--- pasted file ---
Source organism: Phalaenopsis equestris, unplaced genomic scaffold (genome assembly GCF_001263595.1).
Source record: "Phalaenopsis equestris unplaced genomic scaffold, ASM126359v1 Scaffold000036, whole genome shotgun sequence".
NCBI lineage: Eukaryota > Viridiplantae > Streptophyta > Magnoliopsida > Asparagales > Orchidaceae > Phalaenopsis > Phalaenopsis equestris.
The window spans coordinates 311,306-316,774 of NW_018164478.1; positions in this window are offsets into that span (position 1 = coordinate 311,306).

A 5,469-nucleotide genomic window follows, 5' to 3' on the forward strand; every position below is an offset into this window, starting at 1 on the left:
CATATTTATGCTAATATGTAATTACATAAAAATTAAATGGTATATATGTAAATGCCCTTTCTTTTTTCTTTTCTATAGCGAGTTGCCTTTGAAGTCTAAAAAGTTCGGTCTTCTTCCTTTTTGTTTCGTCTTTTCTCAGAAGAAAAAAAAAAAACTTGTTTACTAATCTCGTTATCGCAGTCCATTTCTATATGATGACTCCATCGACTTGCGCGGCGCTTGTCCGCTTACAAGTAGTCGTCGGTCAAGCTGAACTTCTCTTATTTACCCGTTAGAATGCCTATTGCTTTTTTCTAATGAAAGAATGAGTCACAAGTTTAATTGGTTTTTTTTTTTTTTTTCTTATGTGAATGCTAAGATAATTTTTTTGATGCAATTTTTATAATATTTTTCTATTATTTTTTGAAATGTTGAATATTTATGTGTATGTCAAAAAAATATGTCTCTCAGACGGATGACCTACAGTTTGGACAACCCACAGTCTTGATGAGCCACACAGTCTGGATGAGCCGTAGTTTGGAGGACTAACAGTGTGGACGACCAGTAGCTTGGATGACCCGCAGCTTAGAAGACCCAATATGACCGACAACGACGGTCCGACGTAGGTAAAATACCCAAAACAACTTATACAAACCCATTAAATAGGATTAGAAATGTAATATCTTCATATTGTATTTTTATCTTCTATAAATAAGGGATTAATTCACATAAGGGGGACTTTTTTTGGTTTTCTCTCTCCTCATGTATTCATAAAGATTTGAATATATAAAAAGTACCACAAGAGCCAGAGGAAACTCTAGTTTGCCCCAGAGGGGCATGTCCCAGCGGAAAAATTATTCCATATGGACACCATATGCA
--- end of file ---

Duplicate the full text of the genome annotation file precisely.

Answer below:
Source organism: Phalaenopsis equestris, unplaced genomic scaffold (genome assembly GCF_001263595.1).
Source record: "Phalaenopsis equestris unplaced genomic scaffold, ASM126359v1 Scaffold000036, whole genome shotgun sequence".
NCBI lineage: Eukaryota > Viridiplantae > Streptophyta > Magnoliopsida > Asparagales > Orchidaceae > Phalaenopsis > Phalaenopsis equestris.
The window spans coordinates 311,306-316,774 of NW_018164478.1; positions in this window are offsets into that span (position 1 = coordinate 311,306).

A 5,469-nucleotide genomic window follows, 5' to 3' on the forward strand; every position below is an offset into this window, starting at 1 on the left:
CATATTTATGCTAATATGTAATTACATAAAAATTAAATGGTATATATGTAAATGCCCTTTCTTTTTTCTTTTCTATAGCGAGTTGCCTTTGAAGTCTAAAAAGTTCGGTCTTCTTCCTTTTTGTTTCGTCTTTTCTCAGAAGAAAAAAAAAAAACTTGTTTACTAATCTCGTTATCGCAGTCCATTTCTATATGATGACTCCATCGACTTGCGCGGCGCTTGTCCGCTTACAAGTAGTCGTCGGTCAAGCTGAACTTCTCTTATTTACCCGTTAGAATGCCTATTGCTTTTTTCTAATGAAAGAATGAGTCACAAGTTTAATTGGTTTTTTTTTTTTTTTTCTTATGTGAATGCTAAGATAATTTTTTTGATGCAATTTTTATAATATTTTTCTATTATTTTTTGAAATGTTGAATATTTATGTGTATGTCAAAAAAATATGTCTCTCAGACGGATGACCTACAGTTTGGACAACCCACAGTCTTGATGAGCCACACAGTCTGGATGAGCCGTAGTTTGGAGGACTAACAGTGTGGACGACCAGTAGCTTGGATGACCCGCAGCTTAGAAGACCCAATATGACCGACAACGACGGTCCGACGTAGGTAAAATACCCAAAACAACTTATACAAACCCATTAAATAGGATTAGAAATGTAATATCTTCATATTGTATTTTTATCTTCTATAAATAAGGGATTAATTCACATAAGGGGGACTTTTTTTGGTTTTCTCTCTCCTCATGTATTCATAAAGATTTGAATATATAAAAAGTACCACAAGAGCCAGAGGAAACTCTAGTTTGCCCCAGAGGGGCATGTCCCAGCGGAAAAATTATTCCATATGGACACCATATGCA